Technology was evident everywhere during the inauguration of President Barack Obama on Jan. 21.
In his Inaugural Address, President Obama stated: “We cannot cede to other nations the technology that will power new jobs and new industries – we must claim its promise.” Encouraging words indeed for the high tech world.
Technology had its own highs and lows during the inauguration ceremonies in Washington, D.C. Among the highs: It could arguably be called the first Smartphone Inauguration. Sure, the gadgets have been around for years, but were not nearly as ubiquitous as they are this year. And, developers were ready with all sorts of apps that took advantage of a user’s GPS location to help them find a bathroom or a desired route.
Anticipating the surge in wireless traffic, service providers ramped up their coverage on the Mall, bringing in Cells on Wheels (COWs), satellite trucks and signal repeaters to avoid the wireless traffic congestion that jammed cellphones across D.C. during the 2009 swearing-in.
As NPR noted, this was also the first Twitter Inauguration. The social media site was certainly around in 2009, but its use was not nearly as widespread and the wireless service outages at that event rendered Twitter inaccessible. Unfortunately, things did not turn out so well for Twitter in 2013 either. According to Gigaom, Twitter experienced outages throughout the day as it got slammed with 1.1 million Inauguration-related Tweets during the ceremony (compared with 82,000 back in 2009). The problems were not fully resolved until 10 p.m. ET on the evening of January 21.
Technology snafus also slowed down human traffic pouring through D.C.’s Metro, the city’s subway system, as signal problems and troubles with SmarTrip card readers caused delays around the city. According to The Washington Post, DC Metro recorded 779,787 passenger entries on Inauguration Day.
Of course, what would any event in Washington, D.C., be without a political dustup? The website Politico raised privacy concerns about a smartphone app released by the nonpartisan Presidential Inauguration Committee. The app – which was designed to offer attendees information updates via text messaging, among other services — asked users to submit their mobile phone numbers and allow the app to access their GPS-based location information. Whether that information would subsequently be used to build promotional lists for the Democratic Party became a bone of contention. The Presidential Inauguration Committee tried to clear things up with this statement in The Washington Post:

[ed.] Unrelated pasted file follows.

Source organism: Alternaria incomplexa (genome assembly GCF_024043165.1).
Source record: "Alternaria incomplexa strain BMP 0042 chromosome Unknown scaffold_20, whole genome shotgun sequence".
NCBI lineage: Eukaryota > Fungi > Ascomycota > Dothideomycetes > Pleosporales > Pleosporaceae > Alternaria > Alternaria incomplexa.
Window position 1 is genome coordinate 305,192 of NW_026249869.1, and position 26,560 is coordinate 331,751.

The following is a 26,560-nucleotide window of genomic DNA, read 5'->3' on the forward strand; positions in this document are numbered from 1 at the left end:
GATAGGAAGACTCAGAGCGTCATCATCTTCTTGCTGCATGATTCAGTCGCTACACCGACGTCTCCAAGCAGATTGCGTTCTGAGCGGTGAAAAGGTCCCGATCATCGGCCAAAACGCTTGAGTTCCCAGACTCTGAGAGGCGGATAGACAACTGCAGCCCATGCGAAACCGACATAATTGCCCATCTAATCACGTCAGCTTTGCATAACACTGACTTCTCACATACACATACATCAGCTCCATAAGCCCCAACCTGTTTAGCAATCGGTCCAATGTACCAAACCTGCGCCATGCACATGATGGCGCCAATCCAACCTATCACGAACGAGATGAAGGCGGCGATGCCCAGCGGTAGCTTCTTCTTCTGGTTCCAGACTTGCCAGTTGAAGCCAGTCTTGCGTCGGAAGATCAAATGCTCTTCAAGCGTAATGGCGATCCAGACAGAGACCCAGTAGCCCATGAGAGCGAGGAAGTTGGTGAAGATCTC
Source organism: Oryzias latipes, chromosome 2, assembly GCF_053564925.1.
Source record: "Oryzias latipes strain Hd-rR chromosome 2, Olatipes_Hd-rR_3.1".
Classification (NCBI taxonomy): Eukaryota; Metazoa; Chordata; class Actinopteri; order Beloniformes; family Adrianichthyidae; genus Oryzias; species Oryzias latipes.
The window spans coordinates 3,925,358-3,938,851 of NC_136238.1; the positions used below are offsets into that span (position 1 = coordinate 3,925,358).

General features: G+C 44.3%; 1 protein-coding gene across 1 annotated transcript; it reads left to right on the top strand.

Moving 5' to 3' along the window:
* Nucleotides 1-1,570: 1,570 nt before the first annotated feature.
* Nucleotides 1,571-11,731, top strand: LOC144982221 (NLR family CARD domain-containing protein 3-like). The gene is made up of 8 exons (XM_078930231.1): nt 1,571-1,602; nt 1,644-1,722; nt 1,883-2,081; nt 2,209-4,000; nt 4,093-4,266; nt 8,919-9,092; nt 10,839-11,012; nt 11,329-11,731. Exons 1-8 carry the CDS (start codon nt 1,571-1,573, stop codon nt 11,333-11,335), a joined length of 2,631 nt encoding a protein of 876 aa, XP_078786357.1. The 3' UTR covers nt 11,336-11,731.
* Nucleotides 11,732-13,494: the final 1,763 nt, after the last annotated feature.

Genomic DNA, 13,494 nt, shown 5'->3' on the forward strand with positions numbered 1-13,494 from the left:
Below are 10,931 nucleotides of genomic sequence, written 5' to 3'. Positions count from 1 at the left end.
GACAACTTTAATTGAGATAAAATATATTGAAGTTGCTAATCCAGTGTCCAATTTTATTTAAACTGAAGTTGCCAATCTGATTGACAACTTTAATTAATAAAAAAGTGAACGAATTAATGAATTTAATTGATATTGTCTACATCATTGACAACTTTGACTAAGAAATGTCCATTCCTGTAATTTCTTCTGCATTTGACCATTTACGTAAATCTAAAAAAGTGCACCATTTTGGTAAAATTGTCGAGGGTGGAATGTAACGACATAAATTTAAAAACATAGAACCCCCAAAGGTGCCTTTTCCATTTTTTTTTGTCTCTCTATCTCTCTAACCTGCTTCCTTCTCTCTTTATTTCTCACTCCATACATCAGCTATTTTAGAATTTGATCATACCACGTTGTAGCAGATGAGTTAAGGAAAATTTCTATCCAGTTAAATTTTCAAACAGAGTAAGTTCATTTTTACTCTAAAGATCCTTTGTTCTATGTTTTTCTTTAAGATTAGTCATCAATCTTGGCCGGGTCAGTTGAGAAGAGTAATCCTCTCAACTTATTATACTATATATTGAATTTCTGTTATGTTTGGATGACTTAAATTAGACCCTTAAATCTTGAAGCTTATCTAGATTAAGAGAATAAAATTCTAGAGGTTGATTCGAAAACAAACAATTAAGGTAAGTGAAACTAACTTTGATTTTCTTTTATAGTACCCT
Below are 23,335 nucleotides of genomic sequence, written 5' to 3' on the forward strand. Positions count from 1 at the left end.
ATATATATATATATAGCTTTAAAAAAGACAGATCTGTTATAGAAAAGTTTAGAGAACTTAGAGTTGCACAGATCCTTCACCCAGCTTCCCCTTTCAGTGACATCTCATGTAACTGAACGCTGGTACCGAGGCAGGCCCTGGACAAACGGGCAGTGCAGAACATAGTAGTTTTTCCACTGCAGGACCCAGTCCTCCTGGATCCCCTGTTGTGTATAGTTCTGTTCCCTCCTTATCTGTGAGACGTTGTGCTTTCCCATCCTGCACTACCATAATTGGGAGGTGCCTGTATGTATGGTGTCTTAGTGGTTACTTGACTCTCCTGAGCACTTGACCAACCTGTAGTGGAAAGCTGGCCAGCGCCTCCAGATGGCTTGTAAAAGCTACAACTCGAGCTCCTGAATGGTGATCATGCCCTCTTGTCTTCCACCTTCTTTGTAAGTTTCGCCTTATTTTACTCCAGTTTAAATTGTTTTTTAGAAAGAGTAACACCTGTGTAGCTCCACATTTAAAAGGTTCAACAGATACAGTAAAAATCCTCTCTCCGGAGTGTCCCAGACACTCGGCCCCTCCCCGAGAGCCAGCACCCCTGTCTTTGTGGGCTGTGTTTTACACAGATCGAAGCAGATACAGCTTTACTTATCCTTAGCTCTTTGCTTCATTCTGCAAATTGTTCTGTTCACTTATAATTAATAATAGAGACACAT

“Contrary to some concerns, the app only collects one sort of user data: cellphone numbers that users voluntarily share and can opt out of sharing, for use in sending texts to users – such as late-breaking changes and emergency updates,” said PIC national spokeswoman Addie Whisenant in a statement to The Post. “The app has no way to collect e-mails, names or other personal information from users.”
For the most part, though, events went off without a hitch in D.C., and coverage of the ceremonies was also readily available to TV viewers and web surfers worldwide. With one exception: the unfortunate group gathered around a Jumbotron at the Washington Monument. The video and audio feeds faltered throughout the swearing-in ceremony there. Luckily, The President’s Inaugural Address is widely available for repeated viewings online.
About the Author
Susan Nunziata is Director of Editorial, Enterprise Efficiency, a UBM Tech website. Follow her on Twitter @SusanNunziata and @EnterpriseEff.